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“I am a Canadian, free to speak without fear, free to worship in my own way, free to stand for what I think right, free to oppose what I believe wrong, or free to choose those who shall govern my country. This heritage of freedom I pledge to uphold for myself and all mankind.” ~~ John G. Diefenbaker

DIETER DUDY -- Unfulfilled promises are considered an abrogation of trust and that is counter to what any elected official has declared an oath to prevent


A fellow Kamloops City councillor had a recent post wherein he asked what people considered that politicians, in general, could do to build more trust in those they serve and represent. This is a valid, fair, though difficult question.
His post received many cogent and thoughtful replies and I’d just like to add my perspective if I may.

There have been, and still are, politicians that have and continue to put their own interests ahead of those of the public they serve. 

This tends to happen more often in larger political arenas than in what’s found at the local level. The sad reality, however, is that the average citizen doesn’t differentiate between levels of government and sees them all painted with the same brush. 

In their mind when it comes to corruption, local, provincial, or federal, a bad apple just goes to show just how broken our system is.

As a politician, my trying to convince you that this behaviour is not indicative of the whole nor as pervasive as you might think would only be seen as an expected defensive reaction. Therefore, I’m going to take off my political hat and try to answer the original question as a tax-paying member of our community ... “What do politicians in general need to do to engender more trust in those they serve?”

First off ... don’t lie.

Quite often politicians are placed in positions where they can’t be completely transparent. This may be a result of confidentiality agreements, land deals, labour negotiations, legal proceedings to name a few.

Key here though is that rather than beating around the bush - so to speak - it is far more prudent to just admit that you can’t speak on the matter. Not being able to comment is not lying, however, attempting to sugar coat in an effort to appease can be perceived as being just that.

Second ... don’t promise the moon, stars, galaxies or the universe if you can’t deliver.

Whether it’s lower taxes, new infrastructure, variances, electoral reform, etc ... it’s impossible to walk back from promises that aren’t kept. It is far better to say that you will consider these issues and bring them forward to whichever level of government you represent in an attempt to address them.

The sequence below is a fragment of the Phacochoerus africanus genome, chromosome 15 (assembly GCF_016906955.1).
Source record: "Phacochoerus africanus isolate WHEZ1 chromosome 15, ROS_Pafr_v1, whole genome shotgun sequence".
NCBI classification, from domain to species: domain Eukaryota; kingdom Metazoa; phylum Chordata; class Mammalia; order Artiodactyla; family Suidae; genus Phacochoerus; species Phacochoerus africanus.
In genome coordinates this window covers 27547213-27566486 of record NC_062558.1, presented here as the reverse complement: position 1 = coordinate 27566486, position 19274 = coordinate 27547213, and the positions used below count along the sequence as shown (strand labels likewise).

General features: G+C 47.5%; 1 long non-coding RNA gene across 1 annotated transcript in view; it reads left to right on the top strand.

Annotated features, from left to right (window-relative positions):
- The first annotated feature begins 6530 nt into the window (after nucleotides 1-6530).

Never guarantee outcomes. Unfulfilled promises are considered an abrogation of trust and that is counter to what any elected official has declared an oath to prevent.


Third ... be available.

Whether in person, by phone, mail, social media, just be there. Be prepared to listen, consider, and bring forward without committing to outcomes. Recognize your role as one of many, advocate for those you serve and debate on the merits of the issues. 

Politicians serve at the will of the people ... primarily because they have convinced enough people that they share common core beliefs and concerns. Once elected however, their responsibility is not just to those who have elected them but to the overall community, province, federation.

Positions change as a result of new information, compelling debate, clearer perspectives. Recognizing that it illustrates how your elected official is open-minded on all issues in the interests of determining what serves the populace while considering every voice. 

In closing, while answering the original question ...

The way to instill trust is not to be swayed by emotion -- not to be guided by threats -- not take the politically expedient route -- but give due consideration, listen unbiasedly, deliberate fairly, and finally take comfort in the fact that you have above all been honest and are willing to face your public every day.
Kamloops City Councilor
Dieter Dudy

 
ABOUT Dieter Dudy:

Dieter was born in Germany and raised in Kitimat.  He met his wife Deb Kellogg, who grew up in Kamloops, in Victoria and has been married for 34+ years. They have two adult children. 

His passion for sustainability led him to purchase and develop a 10-acre property where he and Deb have successfully established an organic vegetable farm and business.

Elected in November of 2014, Dieter is also a Councillor with the City of Kamloops.

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